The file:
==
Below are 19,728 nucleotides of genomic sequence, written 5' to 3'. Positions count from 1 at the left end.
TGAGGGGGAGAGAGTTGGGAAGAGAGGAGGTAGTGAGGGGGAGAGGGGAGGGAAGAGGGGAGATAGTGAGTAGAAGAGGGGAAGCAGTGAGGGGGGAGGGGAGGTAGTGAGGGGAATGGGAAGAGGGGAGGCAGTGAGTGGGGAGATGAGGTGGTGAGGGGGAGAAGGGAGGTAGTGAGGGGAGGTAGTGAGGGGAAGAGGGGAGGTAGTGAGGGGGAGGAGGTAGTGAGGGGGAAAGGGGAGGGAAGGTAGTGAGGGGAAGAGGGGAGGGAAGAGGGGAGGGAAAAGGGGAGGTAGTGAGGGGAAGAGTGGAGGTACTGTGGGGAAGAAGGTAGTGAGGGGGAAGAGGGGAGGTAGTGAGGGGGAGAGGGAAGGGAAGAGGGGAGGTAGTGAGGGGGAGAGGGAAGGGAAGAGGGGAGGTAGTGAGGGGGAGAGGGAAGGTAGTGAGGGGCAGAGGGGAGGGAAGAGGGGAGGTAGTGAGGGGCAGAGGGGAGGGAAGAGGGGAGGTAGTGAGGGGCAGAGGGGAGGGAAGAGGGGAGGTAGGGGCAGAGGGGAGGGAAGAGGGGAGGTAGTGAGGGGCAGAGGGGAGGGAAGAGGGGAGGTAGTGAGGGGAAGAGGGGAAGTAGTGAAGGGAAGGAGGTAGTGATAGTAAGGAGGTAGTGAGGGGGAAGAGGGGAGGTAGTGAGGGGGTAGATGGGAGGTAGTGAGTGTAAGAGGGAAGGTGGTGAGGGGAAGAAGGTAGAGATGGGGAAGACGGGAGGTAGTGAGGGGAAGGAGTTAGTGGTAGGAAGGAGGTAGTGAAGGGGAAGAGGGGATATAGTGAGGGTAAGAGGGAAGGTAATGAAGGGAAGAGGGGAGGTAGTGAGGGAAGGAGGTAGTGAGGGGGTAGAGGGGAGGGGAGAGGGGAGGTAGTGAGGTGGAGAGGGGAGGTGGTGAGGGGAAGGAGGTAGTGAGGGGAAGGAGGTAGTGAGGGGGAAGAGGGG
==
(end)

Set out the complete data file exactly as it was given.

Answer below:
Below are 19,728 nucleotides of genomic sequence, written 5' to 3'. Positions count from 1 at the left end.
TGAGGGGGAGAGAGTTGGGAAGAGAGGAGGTAGTGAGGGGGAGAGGGGAGGGAAGAGGGGAGATAGTGAGTAGAAGAGGGGAAGCAGTGAGGGGGGAGGGGAGGTAGTGAGGGGAATGGGAAGAGGGGAGGCAGTGAGTGGGGAGATGAGGTGGTGAGGGGGAGAAGGGAGGTAGTGAGGGGAGGTAGTGAGGGGAAGAGGGGAGGTAGTGAGGGGGAGGAGGTAGTGAGGGGGAAAGGGGAGGGAAGGTAGTGAGGGGAAGAGGGGAGGGAAGAGGGGAGGGAAAAGGGGAGGTAGTGAGGGGAAGAGTGGAGGTACTGTGGGGAAGAAGGTAGTGAGGGGGAAGAGGGGAGGTAGTGAGGGGGAGAGGGAAGGGAAGAGGGGAGGTAGTGAGGGGGAGAGGGAAGGGAAGAGGGGAGGTAGTGAGGGGGAGAGGGAAGGTAGTGAGGGGCAGAGGGGAGGGAAGAGGGGAGGTAGTGAGGGGCAGAGGGGAGGGAAGAGGGGAGGTAGTGAGGGGCAGAGGGGAGGGAAGAGGGGAGGTAGGGGCAGAGGGGAGGGAAGAGGGGAGGTAGTGAGGGGCAGAGGGGAGGGAAGAGGGGAGGTAGTGAGGGGAAGAGGGGAAGTAGTGAAGGGAAGGAGGTAGTGATAGTAAGGAGGTAGTGAGGGGGAAGAGGGGAGGTAGTGAGGGGGTAGATGGGAGGTAGTGAGTGTAAGAGGGAAGGTGGTGAGGGGAAGAAGGTAGAGATGGGGAAGACGGGAGGTAGTGAGGGGAAGGAGTTAGTGGTAGGAAGGAGGTAGTGAAGGGGAAGAGGGGATATAGTGAGGGTAAGAGGGAAGGTAATGAAGGGAAGAGGGGAGGTAGTGAGGGAAGGAGGTAGTGAGGGGGTAGAGGGGAGGGGAGAGGGGAGGTAGTGAGGTGGAGAGGGGAGGTGGTGAGGGGAAGGAGGTAGTGAGGGGAAGGAGGTAGTGAGGGGGAAGAGGGG